In one patient with multiple system atrophy who died aged 60, after four years of disease the diagnosis was confirmed at necropsy. He had SND type multiple system atrophy with a poor response to levodopa, autonomic failure, and frequent falls, and had additional pyramidal signs as well as limb ataxia at the time of the investigation 11 months before death. His 0.5 T MRI disclosed putaminal atrophy, a hyperintense rim at the lateral putaminal edges bilaterally, and putaminal hyperintensity, as well as cerebellar, midbrain, peduncular, and pontine atrophy, and signal change in pons and middle cerebellar peduncles (fig 3).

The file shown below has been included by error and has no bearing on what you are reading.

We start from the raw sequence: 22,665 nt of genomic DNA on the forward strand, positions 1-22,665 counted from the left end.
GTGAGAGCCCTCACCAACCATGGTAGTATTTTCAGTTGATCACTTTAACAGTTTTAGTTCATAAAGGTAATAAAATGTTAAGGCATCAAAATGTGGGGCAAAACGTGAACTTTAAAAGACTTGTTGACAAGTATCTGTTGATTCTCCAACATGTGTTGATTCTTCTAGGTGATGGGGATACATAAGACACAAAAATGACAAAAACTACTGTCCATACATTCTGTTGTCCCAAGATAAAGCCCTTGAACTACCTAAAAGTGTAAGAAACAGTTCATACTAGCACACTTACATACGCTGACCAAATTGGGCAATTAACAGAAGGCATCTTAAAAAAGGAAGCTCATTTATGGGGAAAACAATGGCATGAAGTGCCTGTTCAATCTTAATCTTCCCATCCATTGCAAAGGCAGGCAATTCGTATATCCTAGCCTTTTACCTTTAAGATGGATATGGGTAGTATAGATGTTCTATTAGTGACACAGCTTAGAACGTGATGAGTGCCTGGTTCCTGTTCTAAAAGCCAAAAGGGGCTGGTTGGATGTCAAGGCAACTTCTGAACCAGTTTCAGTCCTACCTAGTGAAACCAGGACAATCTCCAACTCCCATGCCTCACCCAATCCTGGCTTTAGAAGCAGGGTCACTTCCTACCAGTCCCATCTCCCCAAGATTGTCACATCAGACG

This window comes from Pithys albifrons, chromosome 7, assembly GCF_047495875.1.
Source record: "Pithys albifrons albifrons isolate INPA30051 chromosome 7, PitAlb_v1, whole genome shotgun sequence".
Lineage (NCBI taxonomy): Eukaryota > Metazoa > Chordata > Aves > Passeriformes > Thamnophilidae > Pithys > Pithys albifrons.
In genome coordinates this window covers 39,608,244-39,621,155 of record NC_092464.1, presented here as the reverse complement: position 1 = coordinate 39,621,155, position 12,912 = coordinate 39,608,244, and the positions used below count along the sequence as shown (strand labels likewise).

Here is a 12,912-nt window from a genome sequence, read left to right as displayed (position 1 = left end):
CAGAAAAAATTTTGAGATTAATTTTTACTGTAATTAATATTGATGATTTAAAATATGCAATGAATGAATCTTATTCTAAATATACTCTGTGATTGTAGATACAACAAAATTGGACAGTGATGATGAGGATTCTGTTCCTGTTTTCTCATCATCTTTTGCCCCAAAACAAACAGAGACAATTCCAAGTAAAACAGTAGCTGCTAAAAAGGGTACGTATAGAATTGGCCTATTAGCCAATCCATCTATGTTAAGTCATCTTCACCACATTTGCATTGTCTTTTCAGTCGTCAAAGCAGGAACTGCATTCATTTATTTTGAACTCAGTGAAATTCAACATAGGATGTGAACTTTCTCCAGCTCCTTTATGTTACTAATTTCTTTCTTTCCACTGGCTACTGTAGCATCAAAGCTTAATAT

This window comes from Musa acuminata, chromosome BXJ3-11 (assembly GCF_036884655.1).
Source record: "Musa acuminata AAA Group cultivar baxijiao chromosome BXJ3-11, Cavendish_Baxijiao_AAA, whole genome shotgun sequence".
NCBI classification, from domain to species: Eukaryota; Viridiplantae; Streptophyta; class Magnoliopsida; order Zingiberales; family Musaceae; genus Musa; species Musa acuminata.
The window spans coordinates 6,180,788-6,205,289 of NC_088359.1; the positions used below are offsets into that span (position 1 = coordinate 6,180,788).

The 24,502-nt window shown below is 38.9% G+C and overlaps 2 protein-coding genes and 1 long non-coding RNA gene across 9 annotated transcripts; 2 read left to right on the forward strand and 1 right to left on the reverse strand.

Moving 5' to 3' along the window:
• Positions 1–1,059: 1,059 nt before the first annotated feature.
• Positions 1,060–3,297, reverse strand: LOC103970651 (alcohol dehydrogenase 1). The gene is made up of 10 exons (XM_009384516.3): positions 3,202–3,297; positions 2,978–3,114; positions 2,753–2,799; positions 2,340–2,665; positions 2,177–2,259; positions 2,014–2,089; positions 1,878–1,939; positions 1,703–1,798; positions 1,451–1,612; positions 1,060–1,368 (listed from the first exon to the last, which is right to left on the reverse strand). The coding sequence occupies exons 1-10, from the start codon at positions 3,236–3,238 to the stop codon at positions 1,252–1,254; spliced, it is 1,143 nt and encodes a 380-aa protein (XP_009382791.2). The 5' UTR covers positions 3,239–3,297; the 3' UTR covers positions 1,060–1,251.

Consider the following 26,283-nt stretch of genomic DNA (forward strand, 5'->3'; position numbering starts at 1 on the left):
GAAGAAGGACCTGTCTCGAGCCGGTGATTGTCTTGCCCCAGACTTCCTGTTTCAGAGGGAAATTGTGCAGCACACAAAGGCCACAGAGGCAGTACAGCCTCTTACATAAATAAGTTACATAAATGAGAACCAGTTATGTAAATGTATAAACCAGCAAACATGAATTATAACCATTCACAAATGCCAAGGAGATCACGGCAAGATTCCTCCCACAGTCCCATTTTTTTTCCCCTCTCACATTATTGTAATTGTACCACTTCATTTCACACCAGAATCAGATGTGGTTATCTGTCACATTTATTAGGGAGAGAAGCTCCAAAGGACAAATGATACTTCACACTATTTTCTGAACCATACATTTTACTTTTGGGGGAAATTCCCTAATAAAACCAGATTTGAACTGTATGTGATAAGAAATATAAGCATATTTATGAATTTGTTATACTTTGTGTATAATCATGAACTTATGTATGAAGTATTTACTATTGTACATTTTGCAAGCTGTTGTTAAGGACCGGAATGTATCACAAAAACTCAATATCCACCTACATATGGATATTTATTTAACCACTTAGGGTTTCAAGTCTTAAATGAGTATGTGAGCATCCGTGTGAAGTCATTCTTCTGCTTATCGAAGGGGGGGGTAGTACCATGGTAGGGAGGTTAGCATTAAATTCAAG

Macroscopic pathological examination disclosed considerable atrophy of the basis pontis and cerebellum. The putamen was shrunken with brown discolouration and there was little pigment remaining in either substantia nigra or locus coeruleus. Light microscopy disclosed widespread glial cytoplasmic inclusions. The putamen showed degeneration with severe depletion of neurons, astrogliosis, and rarefication of the neutropil, more pronounced laterally than medially, and slight increase of pigment. Gliosis extended to involve the external and internal segments of the globus pallidus, whereas the caudate was relatively spared. The brainstem showed few remaining pigmented neurons in the substantia nigra and locus coeruleus. Pontine neurons and myelinated transverse pontocerebellar fibres were severely depleted, resulting in pallor and considerable atrophy of the basis pontis and middle cerebellar peduncles. The fibres of the corticospinal tract, which run craniocaudally in the dorsal pons, the pontine tegmentum, and the superior cerebellar peduncles ventrally, were all preserved, this differential involvement therefore being responsible for the cruciform appearance on MRI. The inferior olive was heavily gliotic with few remaining neurons and collapse of the olivary hilum. The cerebellar hemispheres and vermis were equally severely affected throughout, with marked atrophy of the cerebellar folia, Purkinje cell depletion, and reduced folial and hemispheric white matter. Appearances were characteristic of multiple system atrophy with OPCA and SND.